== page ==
Should You Play War Thunder in 2021?

(Yes, you should)

War Thunder is a free to play vehicle simulation PVP game that allows players to compete in aerial, sea, and ground warfare. The lineup of vehicles ranges from a wide variety of famous, under appreciated, and outright experimental creations that may have never seen combat in reality, and from many different countries. I think it goes without saying that this game isn’t going to be everyone right out of the gate. For those who don’t care much for vehicles, or aren’t open to learning about them (which is a must if you want to compete against decent players) you might as well pass this game up from the get go. That said, there’s a host of good things (and problems) awaiting anyone who’s even slightly interested in the vehicles of WWI and beyond within this game. Let’s get into the nitty gritty of this game as it stands in 2021.

The Gameplay Itself

Conceptually, fighting in vehicles is fun. Fighting other players is fun. So all that’s really left to discuss is whether or not Gaijin delivers in the design department, and yeah, they really do, to put it simply. For the more casual players, the arcade mode serves to ease the gameplay into one’s mind in a forgiving manner more akin to World of Planes (though not that bad, to be sure). Dive speeds don’t rip your plane apart, G forces are lenient, flaps don’t mind a ton of pressure, and by now you’re probably noticing that I’m only talking about the planes and nothing else. I only have authority on the air combat, everything else in the game are things I have limited experience with, but I’ll touch on the tanks and boats, don’t worry.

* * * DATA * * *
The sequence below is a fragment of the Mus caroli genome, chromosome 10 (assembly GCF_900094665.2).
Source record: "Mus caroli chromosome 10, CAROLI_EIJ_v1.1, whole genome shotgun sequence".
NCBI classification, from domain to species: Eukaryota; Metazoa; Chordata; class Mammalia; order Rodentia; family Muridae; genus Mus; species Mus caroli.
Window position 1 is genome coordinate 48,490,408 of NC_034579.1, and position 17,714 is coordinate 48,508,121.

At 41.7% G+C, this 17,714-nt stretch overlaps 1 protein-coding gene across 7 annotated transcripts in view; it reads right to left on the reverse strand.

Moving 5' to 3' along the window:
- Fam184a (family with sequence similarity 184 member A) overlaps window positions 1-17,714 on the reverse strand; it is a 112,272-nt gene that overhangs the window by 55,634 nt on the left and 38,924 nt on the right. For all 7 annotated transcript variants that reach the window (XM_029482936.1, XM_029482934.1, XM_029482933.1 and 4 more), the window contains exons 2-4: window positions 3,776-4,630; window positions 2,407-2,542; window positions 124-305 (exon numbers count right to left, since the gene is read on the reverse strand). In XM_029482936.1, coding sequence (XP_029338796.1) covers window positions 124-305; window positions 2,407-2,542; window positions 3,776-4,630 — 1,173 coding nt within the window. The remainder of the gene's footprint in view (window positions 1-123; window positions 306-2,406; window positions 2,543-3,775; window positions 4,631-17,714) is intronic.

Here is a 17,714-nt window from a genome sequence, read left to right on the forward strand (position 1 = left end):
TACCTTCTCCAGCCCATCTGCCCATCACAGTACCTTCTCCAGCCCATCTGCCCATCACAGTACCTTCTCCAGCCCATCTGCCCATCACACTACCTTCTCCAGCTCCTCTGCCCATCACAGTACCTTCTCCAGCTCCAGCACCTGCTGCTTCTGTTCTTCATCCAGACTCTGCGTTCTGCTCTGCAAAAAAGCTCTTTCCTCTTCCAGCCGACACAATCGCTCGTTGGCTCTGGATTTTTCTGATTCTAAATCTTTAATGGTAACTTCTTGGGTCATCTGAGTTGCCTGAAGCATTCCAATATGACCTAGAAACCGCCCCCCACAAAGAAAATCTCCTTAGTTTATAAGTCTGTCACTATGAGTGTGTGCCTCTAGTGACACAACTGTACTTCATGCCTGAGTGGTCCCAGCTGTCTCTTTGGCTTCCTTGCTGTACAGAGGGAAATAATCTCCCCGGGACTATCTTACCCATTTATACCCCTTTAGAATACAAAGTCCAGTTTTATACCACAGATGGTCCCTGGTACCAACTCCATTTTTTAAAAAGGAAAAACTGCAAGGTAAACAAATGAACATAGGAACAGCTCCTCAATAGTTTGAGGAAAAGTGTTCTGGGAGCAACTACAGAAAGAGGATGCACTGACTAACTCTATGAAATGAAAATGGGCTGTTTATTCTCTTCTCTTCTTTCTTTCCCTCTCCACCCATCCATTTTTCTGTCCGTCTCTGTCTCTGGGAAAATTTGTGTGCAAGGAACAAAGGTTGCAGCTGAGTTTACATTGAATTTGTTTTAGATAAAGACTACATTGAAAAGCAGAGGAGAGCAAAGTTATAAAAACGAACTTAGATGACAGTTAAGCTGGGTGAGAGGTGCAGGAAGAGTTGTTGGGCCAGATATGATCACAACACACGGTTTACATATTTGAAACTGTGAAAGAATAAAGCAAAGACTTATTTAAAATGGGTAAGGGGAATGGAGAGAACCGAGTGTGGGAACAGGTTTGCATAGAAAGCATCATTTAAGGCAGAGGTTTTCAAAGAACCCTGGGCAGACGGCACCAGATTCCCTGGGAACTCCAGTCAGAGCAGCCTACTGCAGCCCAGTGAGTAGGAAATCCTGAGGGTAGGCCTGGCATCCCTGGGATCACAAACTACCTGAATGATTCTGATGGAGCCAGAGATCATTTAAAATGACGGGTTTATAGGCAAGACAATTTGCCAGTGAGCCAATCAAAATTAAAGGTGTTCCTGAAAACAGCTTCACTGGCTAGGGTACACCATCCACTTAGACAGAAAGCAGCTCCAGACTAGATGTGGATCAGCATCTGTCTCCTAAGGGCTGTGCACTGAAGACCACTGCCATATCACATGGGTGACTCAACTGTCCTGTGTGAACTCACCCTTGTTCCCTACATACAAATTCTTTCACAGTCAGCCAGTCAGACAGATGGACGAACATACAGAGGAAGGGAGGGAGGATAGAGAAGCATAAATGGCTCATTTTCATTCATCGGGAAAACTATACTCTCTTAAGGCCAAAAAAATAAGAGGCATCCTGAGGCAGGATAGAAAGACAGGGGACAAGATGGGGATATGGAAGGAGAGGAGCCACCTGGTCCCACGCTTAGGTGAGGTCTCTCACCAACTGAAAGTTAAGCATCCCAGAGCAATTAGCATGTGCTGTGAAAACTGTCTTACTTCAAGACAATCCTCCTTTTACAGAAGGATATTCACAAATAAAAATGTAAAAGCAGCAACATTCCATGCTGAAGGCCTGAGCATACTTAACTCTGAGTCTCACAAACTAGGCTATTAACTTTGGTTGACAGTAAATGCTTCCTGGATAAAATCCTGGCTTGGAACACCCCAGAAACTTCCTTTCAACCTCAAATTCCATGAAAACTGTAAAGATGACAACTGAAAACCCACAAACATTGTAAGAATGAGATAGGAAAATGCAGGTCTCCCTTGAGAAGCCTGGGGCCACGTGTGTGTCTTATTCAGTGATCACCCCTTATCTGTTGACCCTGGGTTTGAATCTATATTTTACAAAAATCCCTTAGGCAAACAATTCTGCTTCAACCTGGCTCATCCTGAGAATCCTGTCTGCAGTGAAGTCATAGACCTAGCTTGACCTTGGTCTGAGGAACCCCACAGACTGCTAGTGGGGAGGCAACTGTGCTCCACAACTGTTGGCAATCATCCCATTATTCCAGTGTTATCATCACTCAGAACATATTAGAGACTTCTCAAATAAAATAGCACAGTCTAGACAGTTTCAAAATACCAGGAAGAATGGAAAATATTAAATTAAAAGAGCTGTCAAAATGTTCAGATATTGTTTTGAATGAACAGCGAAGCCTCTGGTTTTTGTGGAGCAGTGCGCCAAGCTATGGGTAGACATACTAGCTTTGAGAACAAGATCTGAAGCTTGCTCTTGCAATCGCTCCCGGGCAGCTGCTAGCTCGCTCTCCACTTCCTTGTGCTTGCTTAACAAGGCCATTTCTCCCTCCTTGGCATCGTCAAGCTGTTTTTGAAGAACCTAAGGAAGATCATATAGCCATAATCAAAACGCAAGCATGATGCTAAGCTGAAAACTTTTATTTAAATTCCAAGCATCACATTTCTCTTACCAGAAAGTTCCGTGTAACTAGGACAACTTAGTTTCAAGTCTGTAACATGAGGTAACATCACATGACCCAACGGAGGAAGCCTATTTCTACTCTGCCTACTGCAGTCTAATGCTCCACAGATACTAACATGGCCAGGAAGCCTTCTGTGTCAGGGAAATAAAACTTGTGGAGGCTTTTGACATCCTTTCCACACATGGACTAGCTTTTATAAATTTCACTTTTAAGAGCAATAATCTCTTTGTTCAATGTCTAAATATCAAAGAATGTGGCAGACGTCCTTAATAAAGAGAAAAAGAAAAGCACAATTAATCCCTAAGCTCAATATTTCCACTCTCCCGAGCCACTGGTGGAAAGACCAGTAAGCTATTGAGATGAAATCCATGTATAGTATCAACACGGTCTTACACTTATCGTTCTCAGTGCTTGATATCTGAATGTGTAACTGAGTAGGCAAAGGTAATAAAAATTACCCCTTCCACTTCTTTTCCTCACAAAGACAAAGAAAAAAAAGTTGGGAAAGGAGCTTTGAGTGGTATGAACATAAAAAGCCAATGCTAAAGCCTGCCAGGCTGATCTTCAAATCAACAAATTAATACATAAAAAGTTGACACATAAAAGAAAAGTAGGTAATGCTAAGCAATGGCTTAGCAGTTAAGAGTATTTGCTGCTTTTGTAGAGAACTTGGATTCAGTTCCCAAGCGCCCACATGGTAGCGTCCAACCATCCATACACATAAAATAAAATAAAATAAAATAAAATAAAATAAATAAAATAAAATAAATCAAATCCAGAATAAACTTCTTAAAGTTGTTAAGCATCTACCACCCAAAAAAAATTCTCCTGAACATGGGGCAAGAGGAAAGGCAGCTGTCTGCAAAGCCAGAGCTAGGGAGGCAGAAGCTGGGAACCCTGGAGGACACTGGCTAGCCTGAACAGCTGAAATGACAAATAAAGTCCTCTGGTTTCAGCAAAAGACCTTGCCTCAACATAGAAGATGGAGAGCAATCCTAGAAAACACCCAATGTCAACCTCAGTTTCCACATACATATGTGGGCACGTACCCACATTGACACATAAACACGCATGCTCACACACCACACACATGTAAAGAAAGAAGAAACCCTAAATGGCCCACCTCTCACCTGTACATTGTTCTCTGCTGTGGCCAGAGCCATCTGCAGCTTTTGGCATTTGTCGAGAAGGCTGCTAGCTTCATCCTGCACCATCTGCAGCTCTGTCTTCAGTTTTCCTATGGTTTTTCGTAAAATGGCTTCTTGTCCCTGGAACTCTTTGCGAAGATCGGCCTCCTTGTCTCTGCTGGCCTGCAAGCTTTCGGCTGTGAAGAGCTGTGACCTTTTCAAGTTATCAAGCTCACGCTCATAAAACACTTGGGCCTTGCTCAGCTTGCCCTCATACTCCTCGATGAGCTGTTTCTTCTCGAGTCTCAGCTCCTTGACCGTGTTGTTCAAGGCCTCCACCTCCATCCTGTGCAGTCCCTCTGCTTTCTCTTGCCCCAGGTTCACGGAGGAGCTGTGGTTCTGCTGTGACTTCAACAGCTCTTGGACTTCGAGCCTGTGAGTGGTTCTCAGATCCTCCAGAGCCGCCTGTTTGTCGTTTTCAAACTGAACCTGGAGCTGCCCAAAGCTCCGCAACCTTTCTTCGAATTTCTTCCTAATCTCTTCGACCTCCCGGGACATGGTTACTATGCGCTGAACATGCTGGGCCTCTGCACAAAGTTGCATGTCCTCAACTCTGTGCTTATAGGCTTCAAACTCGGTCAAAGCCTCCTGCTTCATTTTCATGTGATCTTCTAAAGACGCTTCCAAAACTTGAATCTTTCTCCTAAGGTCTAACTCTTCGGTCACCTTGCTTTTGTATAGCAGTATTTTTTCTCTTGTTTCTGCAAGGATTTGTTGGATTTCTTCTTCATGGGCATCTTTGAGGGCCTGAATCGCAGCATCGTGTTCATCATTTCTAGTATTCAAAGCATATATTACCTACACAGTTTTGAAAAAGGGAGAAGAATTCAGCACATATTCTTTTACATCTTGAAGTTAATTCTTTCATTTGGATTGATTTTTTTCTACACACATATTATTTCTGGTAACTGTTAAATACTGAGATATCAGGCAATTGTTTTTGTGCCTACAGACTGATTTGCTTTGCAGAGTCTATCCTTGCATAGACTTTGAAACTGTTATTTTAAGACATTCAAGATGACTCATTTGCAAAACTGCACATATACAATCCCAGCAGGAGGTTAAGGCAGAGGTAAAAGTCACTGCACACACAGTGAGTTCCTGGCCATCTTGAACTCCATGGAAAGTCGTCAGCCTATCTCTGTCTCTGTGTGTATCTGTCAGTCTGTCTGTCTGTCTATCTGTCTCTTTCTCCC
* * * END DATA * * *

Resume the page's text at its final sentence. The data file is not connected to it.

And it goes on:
From Arcade Mode, you can move to realistic battles. In RB, flight models behave far more realistically, ammo and fuel is scarce, you only have one life, and the Germans win just about everything that doesn’t involve a P-51. When it comes to arcade, your aim and ability to turn your plane properly is really what separates winners from loser.

In RB, so many more factors come into play that the game takes a steep incline in its learning curve. Understanding your planes flight characteristics; How fast it goes in a straight line and at what altitude, how well it retains speed in a climb, how quickly it gains speed in a dive, how quickly it turns 360 degrees, how its engines behave, the list goes on. Simply put, there’s a lot to consider, and even after you master one of the many planes for a single country, you still have to study up on what planes you might face in matches and try to get an understanding of their behaviors.

An in-game model of the lovely Spitfire

This is the game mode where the game shines, in my opinion. This is true for planes, boats, and tanks alike. Arcade is really the ‘newcomer’ mode, and RB is how War Thunder was truly meant to be played. There’s nothing more frustrating than getting knocked out of an Air RB match not 5 minutes after getting into it, but that frustration doesn’t compare negatively to the positively triumphant feeling a pilot gets in War Thunder when than putting in a good performance, getting back to landing safely at your airfield, and winning the match because of your efforts. In terms of lows defining highs, Air RB is a staple in the field, no pun intended.

For tanks and boats, this is mostly true, except for the fact that getting up tiered (that is, getting into match with vehicles one league above yours) is a horrid experience. The difference between two planes of different battle ratings is defined, but not as well defined as the jarring changes between two tanks of a different time. There will be situations for tank players where there’s nothing, offensively, they can do in a situation. Their shells will never pierce, their speed will never be sufficient, etc. Its pretty upsetting for the community, but they manage. I can only imagine this problem is similar for Boat players.